Institutional investors must take action on diversity in venture capital

This is the web version of The Broadsheet, a daily newsletter for and about the world’s most powerful women. Sign up to get it delivered free to your inbox.

Good morning, Broadsheet readers! Mutual funds with women behind them post stronger results in 2020, Iowa is a coronavirus hotspot, and institutional investors can wield their power to diversify venture capital funding. Have a productive Monday.

– Institutional power. The Broadsheet pays a lot of attention to how the venture capital industry treats female founders, from the minuscule percentage of venture funding (2.7%) that goes to women-founded businesses to the even tinier pool of money investors have dedicated to backing Black women.

The conversation around diversifying the startup world often focuses on the steps VCs and female founders might take to address the problem. (Think of All Raise, the Silicon Valley organization that has made change among “funders and founders” the crux of its mission.)

But what about other stakeholders? In this Harvard Business Review piece, former CEO of Catalyst Ilene Lang and Carlyle Group chief transformation officer Reggie Van Lee argue that institutional investors have an important role to play in the future of the venture landscape. Foundations, family offices, college endowments, pension funds, and insurance companies should all, they say, wield their power to change the face of corporate America and Silicon Valley. These stakeholders “can make a meaningful difference by holding venture capital funds accountable,” the duo write.

While the authors say they have seen progress in seed-stage investing, they want these big-money investors to take action for later-stage investments—where larger sums are at stake and there’s potential to make real change. They suggest institutional investors create new requirements related to diversity for VC managers at their organizations, hire for better racial and gender representation within those internal jobs, and invest in funds where diversity is a top priority.

Lang and Lee say that many—but not all—venture capitalists have already turned their attention to this issue. Now, as female-founded businesses feel the sting of the pandemic, it’s up to these large institutional backers to get us to the next stage.

Emma Hinchliffe


- Justice for Breonna. The New York Times spoke to dozens of public officials and people who knew Breonna Taylor—and reviewed 1,500 pages of police documents—to learn how Taylor's past relationship with a man whom police had been in search of led them to arrive at her house that night. The Times also writes about how Taylor was set to hit several milestones in her 27th year, which she wrote on Post-It notes around her house, from buying a home to trying to have a child. New York Times 

- Falling out. Stephanie Winston Wolkoff was Melania Trump's best friend for more than a decade and followed the first lady to the White House as her adviser, before she was fired amid a controversy over money her company was paid to plan President Trump's inauguration. Winston Wolkoff is no longer friends with Melania, and her new book shares insights on her decade in the first lady's orbit. New York Magazine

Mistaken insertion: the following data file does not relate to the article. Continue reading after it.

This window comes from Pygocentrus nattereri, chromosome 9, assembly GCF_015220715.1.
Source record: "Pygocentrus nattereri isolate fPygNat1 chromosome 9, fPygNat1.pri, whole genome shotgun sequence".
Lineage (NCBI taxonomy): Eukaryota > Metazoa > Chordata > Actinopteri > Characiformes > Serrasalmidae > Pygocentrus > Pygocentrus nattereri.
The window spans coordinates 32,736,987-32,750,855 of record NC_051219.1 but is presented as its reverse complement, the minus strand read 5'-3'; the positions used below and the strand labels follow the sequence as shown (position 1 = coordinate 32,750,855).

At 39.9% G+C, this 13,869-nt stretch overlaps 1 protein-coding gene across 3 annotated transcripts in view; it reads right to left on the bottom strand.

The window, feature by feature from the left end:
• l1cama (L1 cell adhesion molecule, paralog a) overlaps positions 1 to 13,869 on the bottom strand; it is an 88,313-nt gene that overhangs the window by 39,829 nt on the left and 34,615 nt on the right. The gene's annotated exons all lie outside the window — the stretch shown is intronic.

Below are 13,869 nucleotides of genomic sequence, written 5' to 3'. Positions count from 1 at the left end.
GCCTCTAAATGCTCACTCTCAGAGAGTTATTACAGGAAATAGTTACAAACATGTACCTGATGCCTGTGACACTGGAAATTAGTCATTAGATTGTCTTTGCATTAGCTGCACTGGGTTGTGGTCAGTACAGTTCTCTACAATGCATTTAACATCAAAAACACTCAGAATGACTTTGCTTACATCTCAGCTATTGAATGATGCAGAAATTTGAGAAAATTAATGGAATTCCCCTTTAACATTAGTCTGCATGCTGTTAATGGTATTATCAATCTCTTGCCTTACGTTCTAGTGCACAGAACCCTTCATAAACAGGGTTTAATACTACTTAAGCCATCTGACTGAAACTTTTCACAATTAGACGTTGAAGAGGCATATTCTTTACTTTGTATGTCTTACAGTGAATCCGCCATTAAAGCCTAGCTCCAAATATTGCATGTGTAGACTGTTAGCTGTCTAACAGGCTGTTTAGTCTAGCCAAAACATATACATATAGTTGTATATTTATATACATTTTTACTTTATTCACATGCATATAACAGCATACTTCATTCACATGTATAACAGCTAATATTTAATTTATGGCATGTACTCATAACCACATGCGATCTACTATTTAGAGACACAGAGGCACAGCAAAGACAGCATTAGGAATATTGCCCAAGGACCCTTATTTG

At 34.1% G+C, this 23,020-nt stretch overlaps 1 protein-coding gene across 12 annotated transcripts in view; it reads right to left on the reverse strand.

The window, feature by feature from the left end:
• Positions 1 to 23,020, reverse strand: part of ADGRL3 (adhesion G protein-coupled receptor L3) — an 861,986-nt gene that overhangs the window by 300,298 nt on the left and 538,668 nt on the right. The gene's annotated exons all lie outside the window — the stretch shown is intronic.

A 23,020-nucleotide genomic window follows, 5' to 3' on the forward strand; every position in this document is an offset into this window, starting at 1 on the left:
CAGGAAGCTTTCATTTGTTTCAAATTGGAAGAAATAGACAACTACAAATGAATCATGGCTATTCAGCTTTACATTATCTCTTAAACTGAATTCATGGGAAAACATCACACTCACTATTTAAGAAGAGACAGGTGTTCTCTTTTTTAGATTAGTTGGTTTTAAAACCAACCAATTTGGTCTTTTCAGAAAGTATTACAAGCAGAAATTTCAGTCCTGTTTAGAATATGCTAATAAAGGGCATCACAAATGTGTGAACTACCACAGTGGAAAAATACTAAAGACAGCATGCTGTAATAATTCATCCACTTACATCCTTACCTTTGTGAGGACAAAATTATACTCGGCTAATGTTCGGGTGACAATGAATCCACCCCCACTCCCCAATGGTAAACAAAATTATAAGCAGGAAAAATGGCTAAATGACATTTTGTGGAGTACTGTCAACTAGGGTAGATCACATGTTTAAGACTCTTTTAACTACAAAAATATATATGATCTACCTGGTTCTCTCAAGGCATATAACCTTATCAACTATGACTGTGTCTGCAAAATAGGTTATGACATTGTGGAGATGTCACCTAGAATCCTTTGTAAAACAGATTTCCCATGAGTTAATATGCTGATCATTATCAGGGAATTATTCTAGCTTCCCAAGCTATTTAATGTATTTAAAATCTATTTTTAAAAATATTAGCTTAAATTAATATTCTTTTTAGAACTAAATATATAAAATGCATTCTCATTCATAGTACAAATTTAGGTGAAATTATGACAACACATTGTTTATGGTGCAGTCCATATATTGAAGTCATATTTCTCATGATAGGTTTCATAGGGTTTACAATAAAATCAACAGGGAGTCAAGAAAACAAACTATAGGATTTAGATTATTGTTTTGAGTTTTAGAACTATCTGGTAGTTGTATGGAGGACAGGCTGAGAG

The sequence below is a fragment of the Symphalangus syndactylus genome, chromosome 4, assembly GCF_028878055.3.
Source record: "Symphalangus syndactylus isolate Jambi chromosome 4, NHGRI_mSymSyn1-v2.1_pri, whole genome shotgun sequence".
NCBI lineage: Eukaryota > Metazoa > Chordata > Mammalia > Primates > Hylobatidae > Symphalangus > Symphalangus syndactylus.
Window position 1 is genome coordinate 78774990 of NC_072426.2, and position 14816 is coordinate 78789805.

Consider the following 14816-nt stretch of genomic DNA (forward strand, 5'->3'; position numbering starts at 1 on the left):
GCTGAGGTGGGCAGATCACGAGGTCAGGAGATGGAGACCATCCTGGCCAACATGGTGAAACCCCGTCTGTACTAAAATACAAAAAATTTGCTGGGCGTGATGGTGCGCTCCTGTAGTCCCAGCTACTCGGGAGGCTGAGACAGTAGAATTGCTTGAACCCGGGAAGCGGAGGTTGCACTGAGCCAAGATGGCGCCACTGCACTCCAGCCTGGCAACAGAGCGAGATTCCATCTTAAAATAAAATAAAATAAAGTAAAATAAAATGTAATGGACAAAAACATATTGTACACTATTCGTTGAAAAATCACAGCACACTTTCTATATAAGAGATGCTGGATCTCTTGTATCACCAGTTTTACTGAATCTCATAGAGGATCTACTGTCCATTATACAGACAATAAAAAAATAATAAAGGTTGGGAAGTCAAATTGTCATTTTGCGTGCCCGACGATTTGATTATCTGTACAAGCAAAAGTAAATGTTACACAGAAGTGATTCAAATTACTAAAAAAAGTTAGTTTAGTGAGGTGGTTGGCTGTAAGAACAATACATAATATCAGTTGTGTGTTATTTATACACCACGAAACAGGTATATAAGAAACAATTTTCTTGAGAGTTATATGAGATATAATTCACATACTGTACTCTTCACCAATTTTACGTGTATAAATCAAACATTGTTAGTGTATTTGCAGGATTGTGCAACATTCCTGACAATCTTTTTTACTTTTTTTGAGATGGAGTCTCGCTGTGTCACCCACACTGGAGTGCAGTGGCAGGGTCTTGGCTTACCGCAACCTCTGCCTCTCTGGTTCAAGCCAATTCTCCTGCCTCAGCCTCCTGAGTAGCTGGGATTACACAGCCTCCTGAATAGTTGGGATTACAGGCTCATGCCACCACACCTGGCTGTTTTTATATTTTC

- Mutual benefitsNew data from Goldman Sachs show that U.S. mutual funds with at least one-third of manager positions held by women this year have beaten those with no women by 1 percentage point. That's a change from the three prior years, when gender had little influence on mutual fund performance. Bloomberg

- She's the man. At last night's MTV Video Music Awards, Taylor Swift won the best director award for her music video for "The Man," making her the first solo female artist to earn the directing nod. Past winners of the VMA award include Melina Matsoukas for Beyoncé's "Formation" and Erykah Badu and Mr. Roboto. People

MOVERS AND SHAKERS: Invoca hired former Hootsuite VP of marketing Dee Anna McPherson as CMO and former Imperva SVP Jennifer Lovette as SVP of customer success. 


- Hawkeye shutdown. Iowa reported a spike in coronavirus cases last week, prompting Gov. Kim Reynolds to shut down bars in six counties; according to a NYT analysis, Ames, Iowa now has the highest rate of new cases relative to population in the country. The governor had allowed bars to open with no capacity restrictions in June. Des Moines Register

- Repping the cause. The movement against hair discrimination has seen success in large part thanks to lawmakers who have put the issue at the top of their agendas. Rep. Jahana Hayes, Rep. Ayanna Pressley, New Jersey Assemblywoman Angela V. McKnight, and California state Sen. Holly J. Mitchell are at the forefront of the effort. Glamour

- Debt ceiling. German Chancellor Angela Merkel is trying to convince her country to take on debt to fight the coronavirus. "Anything else would mean we would be in the grip of the pandemic for a lot longer," she says. Fortune


Alysia Montaño is the hero of this story Runner's World

Keke Palmer keeps a check New York Times

Central Park just unveiled its first-ever statue of real women Marie Claire

J.K. Rowling is returning a human rights award connected to the Kennedy family Fortune


"May you have a beautiful return, King. We will miss you so."

-Ava DuVernay on the death of actor and Black Panther star Chadwick Boseman at age 43

This is the web version of The Broadsheet, a daily newsletter for and about the world’s most powerful women. Sign up to get it delivered free to your inbox.

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